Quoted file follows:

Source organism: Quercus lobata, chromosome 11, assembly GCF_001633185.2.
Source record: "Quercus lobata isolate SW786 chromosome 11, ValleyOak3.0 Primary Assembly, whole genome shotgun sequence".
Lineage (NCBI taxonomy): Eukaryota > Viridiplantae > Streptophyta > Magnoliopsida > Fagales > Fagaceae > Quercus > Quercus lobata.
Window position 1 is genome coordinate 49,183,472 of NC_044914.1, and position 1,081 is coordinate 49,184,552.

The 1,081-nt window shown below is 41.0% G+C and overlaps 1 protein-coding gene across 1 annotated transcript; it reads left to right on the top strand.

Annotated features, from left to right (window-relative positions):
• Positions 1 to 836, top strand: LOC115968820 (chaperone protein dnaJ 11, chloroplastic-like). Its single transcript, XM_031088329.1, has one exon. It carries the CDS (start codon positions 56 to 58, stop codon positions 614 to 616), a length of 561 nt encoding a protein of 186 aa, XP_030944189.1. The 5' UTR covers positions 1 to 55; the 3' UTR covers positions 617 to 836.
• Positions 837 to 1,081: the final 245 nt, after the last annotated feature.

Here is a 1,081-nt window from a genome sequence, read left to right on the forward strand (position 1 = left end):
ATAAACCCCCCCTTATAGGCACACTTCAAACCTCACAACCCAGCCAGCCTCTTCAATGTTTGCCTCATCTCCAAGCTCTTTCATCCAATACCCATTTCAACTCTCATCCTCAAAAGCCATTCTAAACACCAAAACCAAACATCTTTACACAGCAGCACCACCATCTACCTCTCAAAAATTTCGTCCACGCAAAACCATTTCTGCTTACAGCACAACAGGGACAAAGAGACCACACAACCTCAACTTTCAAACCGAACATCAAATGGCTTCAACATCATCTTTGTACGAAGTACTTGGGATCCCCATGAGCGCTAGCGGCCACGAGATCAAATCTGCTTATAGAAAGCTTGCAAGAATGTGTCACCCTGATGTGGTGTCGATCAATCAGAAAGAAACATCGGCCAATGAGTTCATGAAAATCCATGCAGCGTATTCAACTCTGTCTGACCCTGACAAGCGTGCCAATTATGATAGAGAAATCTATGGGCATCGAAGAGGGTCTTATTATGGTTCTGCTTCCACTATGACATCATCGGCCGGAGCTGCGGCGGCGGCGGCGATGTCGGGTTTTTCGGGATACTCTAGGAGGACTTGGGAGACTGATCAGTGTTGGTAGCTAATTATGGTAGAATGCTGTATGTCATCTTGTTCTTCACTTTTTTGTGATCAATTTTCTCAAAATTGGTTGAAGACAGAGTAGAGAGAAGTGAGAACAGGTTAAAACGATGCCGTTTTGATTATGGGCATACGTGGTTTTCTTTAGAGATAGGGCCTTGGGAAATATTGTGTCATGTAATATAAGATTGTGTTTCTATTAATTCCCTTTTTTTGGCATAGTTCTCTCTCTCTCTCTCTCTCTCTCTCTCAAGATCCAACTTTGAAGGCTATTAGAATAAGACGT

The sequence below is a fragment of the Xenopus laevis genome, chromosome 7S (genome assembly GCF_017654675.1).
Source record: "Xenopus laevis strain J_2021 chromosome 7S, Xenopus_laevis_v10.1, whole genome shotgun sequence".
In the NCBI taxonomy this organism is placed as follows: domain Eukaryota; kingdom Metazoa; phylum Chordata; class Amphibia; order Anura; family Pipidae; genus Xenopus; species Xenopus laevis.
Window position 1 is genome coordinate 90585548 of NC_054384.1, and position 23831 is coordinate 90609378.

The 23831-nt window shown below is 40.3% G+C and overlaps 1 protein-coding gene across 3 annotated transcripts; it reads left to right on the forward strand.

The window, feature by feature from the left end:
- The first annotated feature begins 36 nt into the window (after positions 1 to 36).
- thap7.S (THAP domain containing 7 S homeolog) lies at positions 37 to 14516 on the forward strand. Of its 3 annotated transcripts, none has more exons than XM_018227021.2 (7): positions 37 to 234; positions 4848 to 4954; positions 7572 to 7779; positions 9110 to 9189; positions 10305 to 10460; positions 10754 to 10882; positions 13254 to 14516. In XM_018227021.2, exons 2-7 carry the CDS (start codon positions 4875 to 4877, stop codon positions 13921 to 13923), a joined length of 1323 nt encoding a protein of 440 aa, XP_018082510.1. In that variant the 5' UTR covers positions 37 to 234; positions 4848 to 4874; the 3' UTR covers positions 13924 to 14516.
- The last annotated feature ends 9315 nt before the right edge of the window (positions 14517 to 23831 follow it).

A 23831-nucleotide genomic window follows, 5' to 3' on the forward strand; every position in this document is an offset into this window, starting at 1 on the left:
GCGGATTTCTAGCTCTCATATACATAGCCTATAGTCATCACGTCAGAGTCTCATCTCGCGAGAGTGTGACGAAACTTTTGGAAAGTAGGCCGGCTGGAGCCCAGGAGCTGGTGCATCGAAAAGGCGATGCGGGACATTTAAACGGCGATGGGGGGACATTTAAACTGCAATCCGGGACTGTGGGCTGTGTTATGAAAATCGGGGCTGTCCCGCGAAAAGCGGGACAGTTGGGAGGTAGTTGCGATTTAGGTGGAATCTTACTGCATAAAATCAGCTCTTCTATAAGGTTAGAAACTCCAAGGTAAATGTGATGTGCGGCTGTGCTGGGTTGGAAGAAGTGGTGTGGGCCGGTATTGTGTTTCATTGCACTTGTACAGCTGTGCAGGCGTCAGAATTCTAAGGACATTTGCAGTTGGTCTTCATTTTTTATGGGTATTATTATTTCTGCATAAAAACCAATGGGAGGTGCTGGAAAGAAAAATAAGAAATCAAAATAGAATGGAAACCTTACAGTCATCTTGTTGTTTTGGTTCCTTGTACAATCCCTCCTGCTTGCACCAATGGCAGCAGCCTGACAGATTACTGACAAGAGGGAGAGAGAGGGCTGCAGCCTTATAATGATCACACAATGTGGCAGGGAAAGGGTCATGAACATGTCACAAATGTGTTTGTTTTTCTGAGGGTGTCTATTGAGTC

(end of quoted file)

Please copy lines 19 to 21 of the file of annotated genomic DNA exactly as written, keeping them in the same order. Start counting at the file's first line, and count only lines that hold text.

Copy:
- The last annotated feature ends 9315 nt before the right edge of the window (positions 14517 to 23831 follow it).

A 23831-nucleotide genomic window follows, 5' to 3' on the forward strand; every position in this document is an offset into this window, starting at 1 on the left:
GCGGATTTCTAGCTCTCATATACATAGCCTATAGTCATCACGTCAGAGTCTCATCTCGCGAGAGTGTGACGAAACTTTTGGAAAGTAGGCCGGCTGGAGCCCAGGAGCTGGTGCATCGAAAAGGCGATGCGGGACATTTAAACGGCGATGGGGGGACATTTAAACTGCAATCCGGGACTGTGGGCTGTGTTATGAAAATCGGGGCTGTCCCGCGAAAAGCGGGACAGTTGGGAGGTAGTTGCGATTTAGGTGGAATCTTACTGCATAAAATCAGCTCTTCTATAAGGTTAGAAACTCCAAGGTAAATGTGATGTGCGGCTGTGCTGGGTTGGAAGAAGTGGTGTGGGCCGGTATTGTGTTTCATTGCACTTGTACAGCTGTGCAGGCGTCAGAATTCTAAGGACATTTGCAGTTGGTCTTCATTTTTTATGGGTATTATTATTTCTGCATAAAAACCAATGGGAGGTGCTGGAAAGAAAAATAAGAAATCAAAATAGAATGGAAACCTTACAGTCATCTTGTTGTTTTGGTTCCTTGTACAATCCCTCCTGCTTGCACCAATGGCAGCAGCCTGACAGATTACTGACAAGAGGGAGAGAGAGGGCTGCAGCCTTATAATGATCACACAATGTGGCAGGGAAAGGGTCATGAACATGTCACAAATGTGTTTGTTTTTCTGAGGGTGTCTATTGAGTC